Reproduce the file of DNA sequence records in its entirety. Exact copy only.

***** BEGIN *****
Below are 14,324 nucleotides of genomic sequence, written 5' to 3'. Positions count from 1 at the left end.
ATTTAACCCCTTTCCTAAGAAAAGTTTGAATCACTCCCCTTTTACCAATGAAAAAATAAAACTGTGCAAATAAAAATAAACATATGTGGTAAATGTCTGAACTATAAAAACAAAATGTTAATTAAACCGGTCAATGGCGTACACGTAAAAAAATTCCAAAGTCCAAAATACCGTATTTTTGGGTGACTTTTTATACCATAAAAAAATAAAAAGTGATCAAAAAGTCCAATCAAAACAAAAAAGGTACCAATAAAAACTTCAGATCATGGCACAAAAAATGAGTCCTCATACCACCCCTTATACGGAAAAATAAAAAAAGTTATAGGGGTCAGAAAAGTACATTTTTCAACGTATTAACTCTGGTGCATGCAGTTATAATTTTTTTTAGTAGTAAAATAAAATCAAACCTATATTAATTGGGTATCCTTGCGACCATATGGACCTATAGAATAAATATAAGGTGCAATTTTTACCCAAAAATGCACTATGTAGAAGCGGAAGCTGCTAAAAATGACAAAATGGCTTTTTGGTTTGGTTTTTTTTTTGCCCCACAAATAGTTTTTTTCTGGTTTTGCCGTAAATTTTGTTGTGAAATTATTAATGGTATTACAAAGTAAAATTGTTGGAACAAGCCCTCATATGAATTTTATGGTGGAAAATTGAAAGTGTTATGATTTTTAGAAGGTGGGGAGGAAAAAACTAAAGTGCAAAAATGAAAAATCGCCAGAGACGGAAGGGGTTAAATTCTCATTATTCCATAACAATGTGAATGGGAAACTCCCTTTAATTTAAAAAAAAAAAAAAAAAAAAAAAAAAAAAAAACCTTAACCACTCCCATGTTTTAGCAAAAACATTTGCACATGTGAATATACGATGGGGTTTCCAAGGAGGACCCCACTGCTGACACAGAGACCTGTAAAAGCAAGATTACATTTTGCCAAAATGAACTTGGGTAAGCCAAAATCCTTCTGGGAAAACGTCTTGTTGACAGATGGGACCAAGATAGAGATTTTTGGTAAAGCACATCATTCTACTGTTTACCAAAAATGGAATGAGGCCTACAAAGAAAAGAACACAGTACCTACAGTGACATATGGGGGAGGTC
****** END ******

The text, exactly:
Below are 14,324 nucleotides of genomic sequence, written 5' to 3'. Positions count from 1 at the left end.
ATTTAACCCCTTTCCTAAGAAAAGTTTGAATCACTCCCCTTTTACCAATGAAAAAATAAAACTGTGCAAATAAAAATAAACATATGTGGTAAATGTCTGAACTATAAAAACAAAATGTTAATTAAACCGGTCAATGGCGTACACGTAAAAAAATTCCAAAGTCCAAAATACCGTATTTTTGGGTGACTTTTTATACCATAAAAAAATAAAAAGTGATCAAAAAGTCCAATCAAAACAAAAAAGGTACCAATAAAAACTTCAGATCATGGCACAAAAAATGAGTCCTCATACCACCCCTTATACGGAAAAATAAAAAAAGTTATAGGGGTCAGAAAAGTACATTTTTCAACGTATTAACTCTGGTGCATGCAGTTATAATTTTTTTTAGTAGTAAAATAAAATCAAACCTATATTAATTGGGTATCCTTGCGACCATATGGACCTATAGAATAAATATAAGGTGCAATTTTTACCCAAAAATGCACTATGTAGAAGCGGAAGCTGCTAAAAATGACAAAATGGCTTTTTGGTTTGGTTTTTTTTTTGCCCCACAAATAGTTTTTTTCTGGTTTTGCCGTAAATTTTGTTGTGAAATTATTAATGGTATTACAAAGTAAAATTGTTGGAACAAGCCCTCATATGAATTTTATGGTGGAAAATTGAAAGTGTTATGATTTTTAGAAGGTGGGGAGGAAAAAACTAAAGTGCAAAAATGAAAAATCGCCAGAGACGGAAGGGGTTAAATTCTCATTATTCCATAACAATGTGAATGGGAAACTCCCTTTAATTTAAAAAAAAAAAAAAAAAAAAAAAAAAAAAAAACCTTAACCACTCCCATGTTTTAGCAAAAACATTTGCACATGTGAATATACGATGGGGTTTCCAAGGAGGACCCCACTGCTGACACAGAGACCTGTAAAAGCAAGATTACATTTTGCCAAAATGAACTTGGGTAAGCCAAAATCCTTCTGGGAAAACGTCTTGTTGACAGATGGGACCAAGATAGAGATTTTTGGTAAAGCACATCATTCTACTGTTTACCAAAAATGGAATGAGGCCTACAAAGAAAAGAACACAGTACCTACAGTGACATATGGGGGAGGTC